The largest hall in the Kabuki was filled with laughter from people enjoying a very silly film worthy of an Oscar with a grinning face on it. The film is a goofy story free of the body sounds and pointless jokes based on current pop culture that are all too common in animated Hollywood features. Instead this unique looking clay animation was filled with timeless humor that should remain delightful well into the future.

For the Q & A Nick was joined by two of his animators on stage. It took them about five years to create the film including over a year to animate it. The highlight for me was a short video clip showing Nick acting out a series of expressive sequences in one quarter of the screen. Next to it was a rough storyboard sketch. Below it was a preliminary computer generated animatic of the sequence and to its right we saw the finished sequence. I hope it will be on the BluRay of the film.

Nick’s first visit to SF was just after he won his first Oscar in 1991 for Creature Comforts. ASIFA-SF threw a catered party in his honor in a large restaurant on the pier behind the Ferry Building (now a private club). Many of our members were photographed holding his newly acquired heavy hunk of shiny metal.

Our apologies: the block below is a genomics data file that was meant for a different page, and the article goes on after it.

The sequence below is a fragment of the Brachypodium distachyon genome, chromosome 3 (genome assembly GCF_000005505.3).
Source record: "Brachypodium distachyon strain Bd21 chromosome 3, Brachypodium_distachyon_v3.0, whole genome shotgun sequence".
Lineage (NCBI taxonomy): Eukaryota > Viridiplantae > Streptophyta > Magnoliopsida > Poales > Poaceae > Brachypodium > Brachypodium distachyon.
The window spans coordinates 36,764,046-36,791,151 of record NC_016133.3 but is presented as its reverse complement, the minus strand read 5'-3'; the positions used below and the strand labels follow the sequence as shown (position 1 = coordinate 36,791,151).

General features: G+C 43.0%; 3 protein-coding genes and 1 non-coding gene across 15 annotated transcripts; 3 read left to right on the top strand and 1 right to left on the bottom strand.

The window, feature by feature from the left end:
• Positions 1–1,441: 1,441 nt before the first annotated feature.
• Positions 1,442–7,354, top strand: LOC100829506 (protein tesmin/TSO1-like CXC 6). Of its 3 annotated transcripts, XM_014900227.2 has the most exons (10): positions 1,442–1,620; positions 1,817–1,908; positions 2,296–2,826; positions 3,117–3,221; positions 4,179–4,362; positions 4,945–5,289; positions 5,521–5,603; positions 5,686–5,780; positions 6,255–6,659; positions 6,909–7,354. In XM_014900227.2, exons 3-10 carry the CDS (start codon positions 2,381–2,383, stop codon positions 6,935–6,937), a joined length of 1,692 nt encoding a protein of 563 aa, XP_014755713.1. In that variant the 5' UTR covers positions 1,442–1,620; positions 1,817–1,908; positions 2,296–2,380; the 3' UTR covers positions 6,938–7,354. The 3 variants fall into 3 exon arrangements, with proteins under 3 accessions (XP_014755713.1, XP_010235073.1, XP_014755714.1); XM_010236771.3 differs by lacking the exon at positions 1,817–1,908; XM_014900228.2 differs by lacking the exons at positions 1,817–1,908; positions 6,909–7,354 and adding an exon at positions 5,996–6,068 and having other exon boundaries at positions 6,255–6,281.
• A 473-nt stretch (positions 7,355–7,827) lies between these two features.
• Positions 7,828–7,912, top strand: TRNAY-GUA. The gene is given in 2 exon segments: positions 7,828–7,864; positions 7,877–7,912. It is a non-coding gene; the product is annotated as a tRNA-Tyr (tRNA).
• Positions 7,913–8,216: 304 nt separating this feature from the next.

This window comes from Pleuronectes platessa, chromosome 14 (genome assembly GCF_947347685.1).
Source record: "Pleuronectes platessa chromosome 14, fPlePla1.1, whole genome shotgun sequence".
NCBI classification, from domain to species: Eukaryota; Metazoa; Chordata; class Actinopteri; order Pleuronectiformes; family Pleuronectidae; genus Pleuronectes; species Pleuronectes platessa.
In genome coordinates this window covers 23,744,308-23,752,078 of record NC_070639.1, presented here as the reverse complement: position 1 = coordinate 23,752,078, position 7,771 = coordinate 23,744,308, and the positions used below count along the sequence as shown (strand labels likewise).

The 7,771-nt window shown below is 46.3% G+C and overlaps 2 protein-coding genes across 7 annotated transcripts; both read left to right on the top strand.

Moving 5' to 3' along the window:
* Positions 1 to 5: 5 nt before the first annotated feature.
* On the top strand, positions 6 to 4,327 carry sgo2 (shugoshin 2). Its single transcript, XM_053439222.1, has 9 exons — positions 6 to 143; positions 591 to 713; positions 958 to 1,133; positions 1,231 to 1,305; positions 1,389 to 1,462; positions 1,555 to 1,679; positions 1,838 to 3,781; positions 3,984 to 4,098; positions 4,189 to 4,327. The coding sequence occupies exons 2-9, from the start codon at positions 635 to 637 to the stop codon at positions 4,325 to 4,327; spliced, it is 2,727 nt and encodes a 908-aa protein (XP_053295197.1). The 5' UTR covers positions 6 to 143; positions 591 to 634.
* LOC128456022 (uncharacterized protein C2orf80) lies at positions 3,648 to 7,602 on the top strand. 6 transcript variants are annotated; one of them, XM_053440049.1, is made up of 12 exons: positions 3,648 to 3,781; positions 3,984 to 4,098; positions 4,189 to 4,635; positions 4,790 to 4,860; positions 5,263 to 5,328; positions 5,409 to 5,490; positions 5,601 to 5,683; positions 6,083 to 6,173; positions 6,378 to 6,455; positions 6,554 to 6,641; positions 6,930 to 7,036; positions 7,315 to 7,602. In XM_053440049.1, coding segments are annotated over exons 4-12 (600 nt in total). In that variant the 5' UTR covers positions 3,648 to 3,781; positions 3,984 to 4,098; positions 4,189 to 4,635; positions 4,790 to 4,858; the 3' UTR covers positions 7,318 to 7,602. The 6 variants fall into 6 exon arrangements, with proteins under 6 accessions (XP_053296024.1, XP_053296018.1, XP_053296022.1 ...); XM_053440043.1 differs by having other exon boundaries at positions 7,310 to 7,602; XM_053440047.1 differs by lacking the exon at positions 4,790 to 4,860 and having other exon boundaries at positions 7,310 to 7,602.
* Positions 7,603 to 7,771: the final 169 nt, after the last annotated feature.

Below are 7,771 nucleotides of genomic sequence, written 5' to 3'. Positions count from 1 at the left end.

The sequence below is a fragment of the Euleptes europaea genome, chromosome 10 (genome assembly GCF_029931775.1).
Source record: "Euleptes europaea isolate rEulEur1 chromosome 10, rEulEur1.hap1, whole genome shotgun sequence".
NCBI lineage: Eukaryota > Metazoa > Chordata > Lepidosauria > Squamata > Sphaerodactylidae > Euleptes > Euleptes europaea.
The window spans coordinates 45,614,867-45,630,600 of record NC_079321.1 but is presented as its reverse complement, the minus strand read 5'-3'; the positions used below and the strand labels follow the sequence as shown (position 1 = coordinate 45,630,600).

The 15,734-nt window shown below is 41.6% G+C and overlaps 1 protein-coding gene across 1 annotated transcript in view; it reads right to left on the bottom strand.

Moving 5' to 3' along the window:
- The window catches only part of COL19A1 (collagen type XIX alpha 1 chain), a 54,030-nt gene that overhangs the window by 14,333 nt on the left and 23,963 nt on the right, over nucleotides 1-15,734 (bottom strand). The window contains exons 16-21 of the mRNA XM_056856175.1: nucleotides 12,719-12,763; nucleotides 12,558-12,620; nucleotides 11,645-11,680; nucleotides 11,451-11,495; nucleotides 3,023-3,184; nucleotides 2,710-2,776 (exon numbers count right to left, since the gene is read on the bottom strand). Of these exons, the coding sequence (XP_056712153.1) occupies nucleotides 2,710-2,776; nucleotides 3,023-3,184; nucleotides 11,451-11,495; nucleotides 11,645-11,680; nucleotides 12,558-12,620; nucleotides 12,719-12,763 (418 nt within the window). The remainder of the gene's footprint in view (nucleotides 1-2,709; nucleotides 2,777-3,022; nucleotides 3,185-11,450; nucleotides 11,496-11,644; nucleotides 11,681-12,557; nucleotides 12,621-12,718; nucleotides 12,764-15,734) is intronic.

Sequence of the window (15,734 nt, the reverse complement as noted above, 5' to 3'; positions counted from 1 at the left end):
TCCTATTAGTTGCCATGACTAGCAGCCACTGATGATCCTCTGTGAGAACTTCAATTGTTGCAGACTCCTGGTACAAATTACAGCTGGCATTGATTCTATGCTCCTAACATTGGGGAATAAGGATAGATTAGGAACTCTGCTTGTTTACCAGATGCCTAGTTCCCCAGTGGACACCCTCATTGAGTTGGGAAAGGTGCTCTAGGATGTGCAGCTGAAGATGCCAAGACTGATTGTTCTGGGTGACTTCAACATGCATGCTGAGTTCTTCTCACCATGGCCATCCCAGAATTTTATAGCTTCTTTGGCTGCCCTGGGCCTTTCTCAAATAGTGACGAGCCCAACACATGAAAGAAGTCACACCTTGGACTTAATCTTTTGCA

I’m sorry not every ASIFA member was able to get a ticket to the preview as they were gone in about four hours. Several other film associations were invited to attend the event along with school kids who take part in the SF Film Festival’s programs. A few people did call the festival office and put their name on a waiting list and I know one person who got her ticket that way. If you like to laugh, I hope you get to see Early Man on a big screen with a jovial audience.

Pete Doctor’s 40 minute interview with Nick shot at the Cartoon Art Museum

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